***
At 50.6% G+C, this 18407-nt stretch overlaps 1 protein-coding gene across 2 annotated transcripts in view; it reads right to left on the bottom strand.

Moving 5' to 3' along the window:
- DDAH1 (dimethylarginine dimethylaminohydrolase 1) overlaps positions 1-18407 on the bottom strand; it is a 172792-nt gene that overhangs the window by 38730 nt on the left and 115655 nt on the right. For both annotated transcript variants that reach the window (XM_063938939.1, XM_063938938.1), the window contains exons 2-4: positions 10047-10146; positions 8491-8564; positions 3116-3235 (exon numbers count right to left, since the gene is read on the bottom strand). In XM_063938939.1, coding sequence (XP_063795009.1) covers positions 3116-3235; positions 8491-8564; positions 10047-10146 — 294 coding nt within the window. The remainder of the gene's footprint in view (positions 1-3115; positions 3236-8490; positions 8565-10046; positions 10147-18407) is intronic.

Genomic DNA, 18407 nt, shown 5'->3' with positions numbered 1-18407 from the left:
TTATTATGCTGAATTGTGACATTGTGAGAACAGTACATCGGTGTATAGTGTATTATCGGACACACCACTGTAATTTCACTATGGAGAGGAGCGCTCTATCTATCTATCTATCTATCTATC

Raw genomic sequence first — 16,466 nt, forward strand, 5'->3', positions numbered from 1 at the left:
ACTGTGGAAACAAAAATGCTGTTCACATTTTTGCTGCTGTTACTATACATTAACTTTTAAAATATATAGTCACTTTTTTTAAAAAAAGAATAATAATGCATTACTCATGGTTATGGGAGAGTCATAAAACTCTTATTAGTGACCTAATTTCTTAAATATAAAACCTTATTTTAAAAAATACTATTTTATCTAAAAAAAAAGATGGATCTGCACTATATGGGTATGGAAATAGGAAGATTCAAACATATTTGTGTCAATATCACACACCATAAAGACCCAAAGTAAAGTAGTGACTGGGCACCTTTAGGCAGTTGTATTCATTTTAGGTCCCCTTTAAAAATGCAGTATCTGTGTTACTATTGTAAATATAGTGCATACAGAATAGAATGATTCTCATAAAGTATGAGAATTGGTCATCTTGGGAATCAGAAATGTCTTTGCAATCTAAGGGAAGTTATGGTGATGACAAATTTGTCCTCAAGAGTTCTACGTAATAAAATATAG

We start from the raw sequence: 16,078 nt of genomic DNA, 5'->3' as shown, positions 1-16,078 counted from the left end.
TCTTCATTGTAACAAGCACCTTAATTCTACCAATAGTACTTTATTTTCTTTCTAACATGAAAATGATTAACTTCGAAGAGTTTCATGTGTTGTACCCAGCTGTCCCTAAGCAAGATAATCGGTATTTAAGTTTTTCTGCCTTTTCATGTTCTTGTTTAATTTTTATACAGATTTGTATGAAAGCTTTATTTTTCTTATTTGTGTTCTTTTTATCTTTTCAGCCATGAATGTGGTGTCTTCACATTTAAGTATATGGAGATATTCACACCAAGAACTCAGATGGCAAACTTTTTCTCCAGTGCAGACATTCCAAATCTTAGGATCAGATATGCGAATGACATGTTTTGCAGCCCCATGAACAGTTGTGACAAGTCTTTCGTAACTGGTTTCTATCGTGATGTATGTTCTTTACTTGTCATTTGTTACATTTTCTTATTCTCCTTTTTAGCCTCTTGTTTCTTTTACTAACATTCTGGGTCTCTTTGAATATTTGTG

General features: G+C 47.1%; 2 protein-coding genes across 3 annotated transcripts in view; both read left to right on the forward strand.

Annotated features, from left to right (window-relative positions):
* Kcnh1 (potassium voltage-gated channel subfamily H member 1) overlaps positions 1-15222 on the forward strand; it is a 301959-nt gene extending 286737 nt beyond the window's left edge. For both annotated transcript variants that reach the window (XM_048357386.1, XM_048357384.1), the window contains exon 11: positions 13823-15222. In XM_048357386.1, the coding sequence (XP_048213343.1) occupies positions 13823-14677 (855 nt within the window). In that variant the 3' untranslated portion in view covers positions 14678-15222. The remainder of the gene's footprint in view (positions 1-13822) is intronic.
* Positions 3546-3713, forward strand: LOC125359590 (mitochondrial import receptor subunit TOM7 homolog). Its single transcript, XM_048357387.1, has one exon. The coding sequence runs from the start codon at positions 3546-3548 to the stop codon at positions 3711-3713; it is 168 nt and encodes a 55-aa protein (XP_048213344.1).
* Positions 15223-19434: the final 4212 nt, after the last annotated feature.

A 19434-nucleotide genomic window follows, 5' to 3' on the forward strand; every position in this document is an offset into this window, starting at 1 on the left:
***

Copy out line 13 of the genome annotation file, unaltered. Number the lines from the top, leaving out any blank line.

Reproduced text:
* Positions 3546-3713, forward strand: LOC125359590 (mitochondrial import receptor subunit TOM7 homolog). Its single transcript, XM_048357387.1, has one exon. The coding sequence runs from the start codon at positions 3546-3548 to the stop codon at positions 3711-3713; it is 168 nt and encodes a 55-aa protein (XP_048213344.1).